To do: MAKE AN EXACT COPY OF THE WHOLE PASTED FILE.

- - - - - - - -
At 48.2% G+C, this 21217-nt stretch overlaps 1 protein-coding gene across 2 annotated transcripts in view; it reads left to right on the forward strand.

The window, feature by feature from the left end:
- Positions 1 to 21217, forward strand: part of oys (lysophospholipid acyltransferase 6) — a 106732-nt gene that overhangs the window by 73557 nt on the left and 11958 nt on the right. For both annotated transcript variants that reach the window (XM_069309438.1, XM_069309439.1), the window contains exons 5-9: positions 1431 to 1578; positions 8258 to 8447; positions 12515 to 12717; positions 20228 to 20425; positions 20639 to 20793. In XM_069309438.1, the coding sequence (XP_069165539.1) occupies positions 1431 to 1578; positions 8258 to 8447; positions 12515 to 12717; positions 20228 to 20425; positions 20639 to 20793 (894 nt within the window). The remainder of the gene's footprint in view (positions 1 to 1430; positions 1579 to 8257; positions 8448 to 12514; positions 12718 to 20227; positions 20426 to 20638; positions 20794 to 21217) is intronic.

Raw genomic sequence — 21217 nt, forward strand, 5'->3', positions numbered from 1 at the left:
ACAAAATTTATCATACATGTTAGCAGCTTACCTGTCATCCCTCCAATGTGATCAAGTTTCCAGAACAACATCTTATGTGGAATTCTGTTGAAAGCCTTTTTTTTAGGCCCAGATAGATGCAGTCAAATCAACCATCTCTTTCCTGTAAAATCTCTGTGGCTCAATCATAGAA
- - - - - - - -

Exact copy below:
At 48.2% G+C, this 21217-nt stretch overlaps 1 protein-coding gene across 2 annotated transcripts in view; it reads left to right on the forward strand.

The window, feature by feature from the left end:
- Positions 1 to 21217, forward strand: part of oys (lysophospholipid acyltransferase 6) — a 106732-nt gene that overhangs the window by 73557 nt on the left and 11958 nt on the right. For both annotated transcript variants that reach the window (XM_069309438.1, XM_069309439.1), the window contains exons 5-9: positions 1431 to 1578; positions 8258 to 8447; positions 12515 to 12717; positions 20228 to 20425; positions 20639 to 20793. In XM_069309438.1, the coding sequence (XP_069165539.1) occupies positions 1431 to 1578; positions 8258 to 8447; positions 12515 to 12717; positions 20228 to 20425; positions 20639 to 20793 (894 nt within the window). The remainder of the gene's footprint in view (positions 1 to 1430; positions 1579 to 8257; positions 8448 to 12514; positions 12718 to 20227; positions 20426 to 20638; positions 20794 to 21217) is intronic.

Raw genomic sequence — 21217 nt, forward strand, 5'->3', positions numbered from 1 at the left:
ACAAAATTTATCATACATGTTAGCAGCTTACCTGTCATCCCTCCAATGTGATCAAGTTTCCAGAACAACATCTTATGTGGAATTCTGTTGAAAGCCTTTTTTTTAGGCCCAGATAGATGCAGTCAAATCAACCATCTCTTTCCTGTAAAATCTCTGTGGCTCAATCATAGAA